Unlike most of his classmates, Jamie New, 16, knows exactly what he wants to be when he grows up: a drag queen. And, unlike the majority of the gorgeous wannabe female impersonators who have strutted on-screen before him, he faces remarkably few roadblocks. Jamie has a loving mother, a supportive best friend, and a school full of closed-minded kids who don’t take long to warm up to her, making this glittering big-screen version of 2017’s well-liked West End tuner an unexpectedly joyful affair. “Everybody’s Talking About Jamie” is to gay teenagers what “High School Musical” was to their more closed-minded peers: a cheerful, be-youthful pep rally for self-conscious young adult viewers.
Pre-pandemic (and, more significantly, pre-Disney merger), Fox picked up the feel-good musical for a big-screen release. It would follow in the footsteps of the studio’s “Love, Simon.” A second unashamedly homosexual, refreshingly nonjudgmental coming-of-age narrative for today’s adolescents. Then COVID struck, and Disney backed down. But now “Jamie” will have its Amazon Prime debut instead, following an exuberant outdoor world premiere at Outfest, where a field full of gay (and gay-friendly) grown-ups bonded over a movie that couldn’t and didn’t exist when they needed it the most.
This working-class fairytale, set in Sheffield, England, combines a “Billy Elliot”-style uphill fight with the vivid energy and color of mid-’90s misfit indies like “Muriel’s Wedding” and “Ma vie en rose.” Imagine a mining-town youngster lip-syncing in six-inch heels if you thought becoming a ballet dancer was difficult. It’s superficial, simple, and everything works out a bit too neatly, but the film’s sheer existence is a reason for joy. And, get this, it’s all based on a true story, as told in Jenny Popplewell’s hour-long television documentary “Jamie: Drag Queen at 16.” So, if everything feels like a wishful-thinking fairy tale, reconsider.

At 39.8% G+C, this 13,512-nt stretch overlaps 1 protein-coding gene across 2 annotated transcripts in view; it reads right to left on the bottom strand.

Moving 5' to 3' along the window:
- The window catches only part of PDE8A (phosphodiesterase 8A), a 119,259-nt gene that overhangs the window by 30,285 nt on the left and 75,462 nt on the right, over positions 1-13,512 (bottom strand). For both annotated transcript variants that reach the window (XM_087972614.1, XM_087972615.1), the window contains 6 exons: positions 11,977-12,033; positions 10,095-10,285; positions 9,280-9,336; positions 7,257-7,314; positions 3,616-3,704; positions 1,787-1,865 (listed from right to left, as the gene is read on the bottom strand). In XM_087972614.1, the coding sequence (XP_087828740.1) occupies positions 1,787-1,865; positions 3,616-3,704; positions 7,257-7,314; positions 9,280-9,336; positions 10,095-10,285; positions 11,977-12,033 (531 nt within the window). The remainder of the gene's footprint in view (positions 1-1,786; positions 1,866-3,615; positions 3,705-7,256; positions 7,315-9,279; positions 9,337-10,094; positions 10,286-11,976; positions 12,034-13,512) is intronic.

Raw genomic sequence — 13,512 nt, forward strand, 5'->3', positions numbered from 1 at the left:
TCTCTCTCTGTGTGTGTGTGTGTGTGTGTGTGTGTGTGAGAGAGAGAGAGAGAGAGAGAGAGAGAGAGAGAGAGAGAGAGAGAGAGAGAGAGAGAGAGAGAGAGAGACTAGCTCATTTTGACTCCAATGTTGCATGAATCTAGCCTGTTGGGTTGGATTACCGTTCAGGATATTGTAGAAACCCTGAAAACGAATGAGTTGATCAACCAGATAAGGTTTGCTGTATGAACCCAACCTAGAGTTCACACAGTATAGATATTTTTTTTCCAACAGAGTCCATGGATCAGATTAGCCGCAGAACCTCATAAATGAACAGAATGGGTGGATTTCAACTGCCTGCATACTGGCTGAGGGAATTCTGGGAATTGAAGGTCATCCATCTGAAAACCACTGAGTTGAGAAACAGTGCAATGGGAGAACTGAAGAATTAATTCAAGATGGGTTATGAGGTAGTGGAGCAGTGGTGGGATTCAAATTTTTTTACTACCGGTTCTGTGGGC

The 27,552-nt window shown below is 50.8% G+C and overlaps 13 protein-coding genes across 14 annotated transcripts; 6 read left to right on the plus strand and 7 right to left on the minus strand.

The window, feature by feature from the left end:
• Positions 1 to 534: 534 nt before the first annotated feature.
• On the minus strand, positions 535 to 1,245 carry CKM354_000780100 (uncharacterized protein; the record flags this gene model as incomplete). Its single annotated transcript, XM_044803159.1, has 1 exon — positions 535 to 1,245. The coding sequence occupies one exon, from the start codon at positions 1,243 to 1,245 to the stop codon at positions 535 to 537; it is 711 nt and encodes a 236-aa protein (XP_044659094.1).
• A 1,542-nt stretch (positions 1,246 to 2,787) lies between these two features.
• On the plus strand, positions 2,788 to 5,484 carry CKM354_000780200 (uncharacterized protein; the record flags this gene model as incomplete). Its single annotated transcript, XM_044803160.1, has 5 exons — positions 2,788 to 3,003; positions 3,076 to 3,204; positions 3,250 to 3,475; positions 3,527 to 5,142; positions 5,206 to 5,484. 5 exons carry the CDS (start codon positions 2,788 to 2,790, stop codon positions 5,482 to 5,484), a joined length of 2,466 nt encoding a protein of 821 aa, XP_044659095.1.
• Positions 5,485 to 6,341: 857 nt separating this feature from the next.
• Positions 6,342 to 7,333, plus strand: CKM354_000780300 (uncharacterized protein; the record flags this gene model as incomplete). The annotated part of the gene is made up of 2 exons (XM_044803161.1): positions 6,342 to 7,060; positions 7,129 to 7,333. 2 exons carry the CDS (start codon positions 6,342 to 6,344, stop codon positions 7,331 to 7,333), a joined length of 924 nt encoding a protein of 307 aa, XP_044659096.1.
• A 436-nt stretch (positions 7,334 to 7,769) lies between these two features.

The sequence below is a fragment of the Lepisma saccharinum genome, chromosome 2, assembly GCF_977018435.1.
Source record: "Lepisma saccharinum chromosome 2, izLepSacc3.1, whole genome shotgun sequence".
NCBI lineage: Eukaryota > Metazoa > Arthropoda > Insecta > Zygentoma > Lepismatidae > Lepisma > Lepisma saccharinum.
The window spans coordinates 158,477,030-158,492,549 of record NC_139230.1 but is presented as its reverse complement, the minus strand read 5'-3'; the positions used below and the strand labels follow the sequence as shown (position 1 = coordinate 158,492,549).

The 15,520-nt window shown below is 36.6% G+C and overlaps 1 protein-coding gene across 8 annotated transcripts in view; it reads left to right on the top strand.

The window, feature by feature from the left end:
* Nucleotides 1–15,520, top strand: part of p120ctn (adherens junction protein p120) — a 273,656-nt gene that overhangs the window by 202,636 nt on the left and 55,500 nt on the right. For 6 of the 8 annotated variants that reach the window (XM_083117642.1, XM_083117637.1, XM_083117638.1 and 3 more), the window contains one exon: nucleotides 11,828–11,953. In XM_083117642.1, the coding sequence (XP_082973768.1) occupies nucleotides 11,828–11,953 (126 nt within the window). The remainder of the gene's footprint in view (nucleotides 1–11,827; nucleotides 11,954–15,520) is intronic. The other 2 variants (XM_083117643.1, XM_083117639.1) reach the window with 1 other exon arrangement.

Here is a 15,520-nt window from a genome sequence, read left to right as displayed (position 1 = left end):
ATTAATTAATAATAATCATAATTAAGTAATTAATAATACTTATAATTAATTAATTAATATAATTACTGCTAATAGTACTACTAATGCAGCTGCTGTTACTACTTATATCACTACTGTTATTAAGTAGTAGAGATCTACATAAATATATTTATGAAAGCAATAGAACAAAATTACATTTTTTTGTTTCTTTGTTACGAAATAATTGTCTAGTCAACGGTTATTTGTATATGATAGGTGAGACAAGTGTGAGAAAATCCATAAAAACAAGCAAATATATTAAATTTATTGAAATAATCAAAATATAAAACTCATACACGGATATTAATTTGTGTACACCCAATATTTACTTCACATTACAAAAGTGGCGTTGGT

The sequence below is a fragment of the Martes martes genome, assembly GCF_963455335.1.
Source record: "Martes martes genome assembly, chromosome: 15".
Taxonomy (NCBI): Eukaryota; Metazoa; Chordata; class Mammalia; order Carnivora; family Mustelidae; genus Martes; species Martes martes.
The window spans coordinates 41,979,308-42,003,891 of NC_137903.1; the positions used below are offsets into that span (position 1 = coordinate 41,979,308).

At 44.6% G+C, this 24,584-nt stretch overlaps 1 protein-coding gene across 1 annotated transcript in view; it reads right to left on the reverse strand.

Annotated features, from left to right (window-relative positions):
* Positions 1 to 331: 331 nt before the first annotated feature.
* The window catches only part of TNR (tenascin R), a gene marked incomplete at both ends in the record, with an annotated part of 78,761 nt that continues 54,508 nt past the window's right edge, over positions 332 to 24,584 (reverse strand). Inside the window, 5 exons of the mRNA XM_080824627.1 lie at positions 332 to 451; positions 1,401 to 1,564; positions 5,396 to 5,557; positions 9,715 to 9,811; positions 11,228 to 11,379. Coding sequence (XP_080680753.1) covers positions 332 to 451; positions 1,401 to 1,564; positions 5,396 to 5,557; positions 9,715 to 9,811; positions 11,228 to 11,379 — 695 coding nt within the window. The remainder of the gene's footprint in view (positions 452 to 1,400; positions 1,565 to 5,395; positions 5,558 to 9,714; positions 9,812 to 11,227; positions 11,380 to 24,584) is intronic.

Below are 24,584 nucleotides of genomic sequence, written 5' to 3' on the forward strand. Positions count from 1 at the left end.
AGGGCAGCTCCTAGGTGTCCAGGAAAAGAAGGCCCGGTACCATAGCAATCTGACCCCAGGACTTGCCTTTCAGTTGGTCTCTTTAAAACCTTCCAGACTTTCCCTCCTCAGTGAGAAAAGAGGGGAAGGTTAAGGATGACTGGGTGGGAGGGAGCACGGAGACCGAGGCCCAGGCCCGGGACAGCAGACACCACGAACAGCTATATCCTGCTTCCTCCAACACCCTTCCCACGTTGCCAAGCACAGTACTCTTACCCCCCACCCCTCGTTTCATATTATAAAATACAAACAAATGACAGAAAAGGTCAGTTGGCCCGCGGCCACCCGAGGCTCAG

On the surface, “Everybody’s Talking About Jamie” sounds a lot like last year’s “Prom” because the primary protagonists in both musicals are attempting to persuade a conservative school to allow gay students to attend an LGBT-inclusive prom. In Ryan Murphy’s film, a lesbian wished to share a dance with her covert girlfriend in the same way as straight couples can, but Jamie fantasizes about wearing a dress. But that’s about where the parallels end. The two ideas’ stage versions were incubating simultaneously, and neither could indeed be accused of stealing from the other.
With the recent emphasis on trans identities, cisgender drag performers (so important to gay culture) have taken a back seat in the movies since the role-playing, and dressing-up components complicate the political discourse. To be disguised as a woman in today’s environment, you have to be a mighty man. But, as “RuPaul’s Drag Race” has shown, ferocious drag queens aren’t born fully developed. They have to start somewhere, making this a rather unusual genesis story: a drag princess’s big debut, with Richard E. Grant providing memorable backing as the boy’s tutor, local drag icon Loco Chanelle.